My Life in Films: Colm Feore Cinema in Skin

It’s in the credits for critical productions, whether it’s “Chronicles of Riddick,” or the cult “Bon Cop, Bad Cop,” “Thor” or “My Salinger Year”, available on VOD. Colm Feuer is a polymorphic actor who has always switched between Hollywood and cinema in our country. With his liveliness and usual sense of humor, he takes us into his cinematic world.

Colm, what is your first memory of cinema?

My grandfather was the director of Cinema Metropole in Dublin, Ireland. When you retire, replace employees who have gone on vacation. My Irish parents used to send me there for summer vacation. Sometimes I would go to work with him. There he put me in the projector room. I watched the Clint Eastwood movies, The Great Strangers Eating Chocolate. It’s not a “Cinema Paradiso”, but it was an intimate relationship with the machine that projected the pictures. I must be 12 or 13 years old. After a few summer, I was in a small village in Ireland with my cousins, we went to the movies and there was Clint Eastwood again. I saw “Gold for the Brave.” […] While working for Mr. Eastwood at The Exchange, I told him it was one of my first contacts with the cinema.

Did you know when you were young that you wanted to be an actor?

never! I was in elementary school in Windsor in French. And I was asked to be part of a play. I didn’t want it, but I accepted. It started again in high school. When I finished high school, one of my teachers told me that I could get a career through it. My parents wanted me to go to college to do something important. Actor, it was just silly. Especially since my father was a doctor. He wanted me to work in government, in the FBI since I was born in Boston, or in the Royal Canadian Mounted Police since we lived outside detachment. […] You know, I became Canadian for “Trudeau,” the Canadian radio TV series, because I told myself an American couldn’t play it.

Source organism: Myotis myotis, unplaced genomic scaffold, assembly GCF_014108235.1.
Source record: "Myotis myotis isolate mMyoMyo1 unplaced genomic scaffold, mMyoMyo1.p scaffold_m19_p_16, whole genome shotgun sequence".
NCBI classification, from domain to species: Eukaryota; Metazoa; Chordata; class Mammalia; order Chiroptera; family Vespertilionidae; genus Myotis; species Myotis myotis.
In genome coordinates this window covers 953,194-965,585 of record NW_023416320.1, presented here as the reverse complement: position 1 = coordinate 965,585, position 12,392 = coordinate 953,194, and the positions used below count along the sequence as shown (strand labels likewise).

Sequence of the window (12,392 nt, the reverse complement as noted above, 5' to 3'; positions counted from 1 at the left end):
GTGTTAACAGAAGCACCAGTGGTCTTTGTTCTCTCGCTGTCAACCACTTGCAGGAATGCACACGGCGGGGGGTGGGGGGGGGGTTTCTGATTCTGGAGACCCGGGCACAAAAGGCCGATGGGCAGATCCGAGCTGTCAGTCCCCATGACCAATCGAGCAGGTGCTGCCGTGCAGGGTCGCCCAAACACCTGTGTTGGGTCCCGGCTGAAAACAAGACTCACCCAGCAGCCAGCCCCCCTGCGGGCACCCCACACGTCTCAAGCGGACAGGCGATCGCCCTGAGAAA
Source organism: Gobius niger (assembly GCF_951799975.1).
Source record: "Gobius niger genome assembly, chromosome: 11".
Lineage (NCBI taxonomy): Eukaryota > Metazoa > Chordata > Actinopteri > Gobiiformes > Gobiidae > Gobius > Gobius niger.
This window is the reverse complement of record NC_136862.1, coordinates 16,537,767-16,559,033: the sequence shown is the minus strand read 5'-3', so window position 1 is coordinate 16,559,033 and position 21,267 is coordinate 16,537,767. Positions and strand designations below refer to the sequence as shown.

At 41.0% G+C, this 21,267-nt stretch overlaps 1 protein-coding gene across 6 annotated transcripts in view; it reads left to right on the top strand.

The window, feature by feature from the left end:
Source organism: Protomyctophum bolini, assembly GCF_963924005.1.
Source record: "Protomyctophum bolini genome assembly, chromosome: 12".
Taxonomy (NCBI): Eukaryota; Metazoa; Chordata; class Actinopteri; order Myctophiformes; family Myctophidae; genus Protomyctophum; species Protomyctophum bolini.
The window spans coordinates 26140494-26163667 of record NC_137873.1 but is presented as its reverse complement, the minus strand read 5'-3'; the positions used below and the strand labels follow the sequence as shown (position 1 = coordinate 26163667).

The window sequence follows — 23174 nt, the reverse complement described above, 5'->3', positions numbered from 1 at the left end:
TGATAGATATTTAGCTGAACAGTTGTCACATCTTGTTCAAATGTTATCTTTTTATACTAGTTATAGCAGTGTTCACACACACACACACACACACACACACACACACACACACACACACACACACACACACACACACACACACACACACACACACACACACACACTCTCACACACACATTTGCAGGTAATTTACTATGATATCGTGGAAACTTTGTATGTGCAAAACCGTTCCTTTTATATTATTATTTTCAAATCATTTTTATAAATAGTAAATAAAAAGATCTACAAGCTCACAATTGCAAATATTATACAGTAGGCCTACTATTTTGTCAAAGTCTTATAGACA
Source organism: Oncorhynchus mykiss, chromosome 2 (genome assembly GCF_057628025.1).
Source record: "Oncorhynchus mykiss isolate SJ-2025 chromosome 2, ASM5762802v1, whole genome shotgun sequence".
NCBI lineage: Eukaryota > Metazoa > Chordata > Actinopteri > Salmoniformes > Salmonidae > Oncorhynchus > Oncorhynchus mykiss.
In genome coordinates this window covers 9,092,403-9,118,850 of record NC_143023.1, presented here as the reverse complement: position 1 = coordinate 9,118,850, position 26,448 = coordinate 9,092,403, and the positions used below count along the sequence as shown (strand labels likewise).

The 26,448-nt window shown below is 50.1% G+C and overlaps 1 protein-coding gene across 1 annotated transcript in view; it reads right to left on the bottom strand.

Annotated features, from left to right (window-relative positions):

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Your first movie?

My father, who is Irish, sent his children to a French school … Imagine … my father took us to the Ontario Film Club in Windsor. One evening, we saw “Le souffle au cœur” by Louis Malle. It is an exceptional movie. There is a moment the teen sleeps with his mother, played by Leah Massari. My dad turned white and told me never to tell my mom this.

Are there any movies that you want to show your kids?

Oh yes! After they refused to watch “Thirty-two short films about Glenn Gould” [qui m’a demandé deux ans de sacrifices]We started with “Laurence d’Arabie”. Then “The Godfather” and “Chinatown” and “Souffle or Coeur” and then Jack Tate’s films.

A movie that hit you when you were a kid?

I don’t know how old I was, and I have really had the pleasure of working with him on several occasions. This is Donald Sutherland in Don’t Look Back. And even today, as soon as I see a red raincoat, I have goose bumps. That doesn’t make any sense!

Your first “kick” on the big screen?

I feel shy … at the time, I was finishing high school. I took my girlfriend at the time to see “Rocky”. I memorized the dialogs, gestures, and everything. I believe in it! When I got to first improvisation class, I imitated Sylvester Stallone. For an Irish Canadian, there is nothing more stupid than wanting to play an Italian-American boxer. But there was just something about this “external” myth rising to the top.

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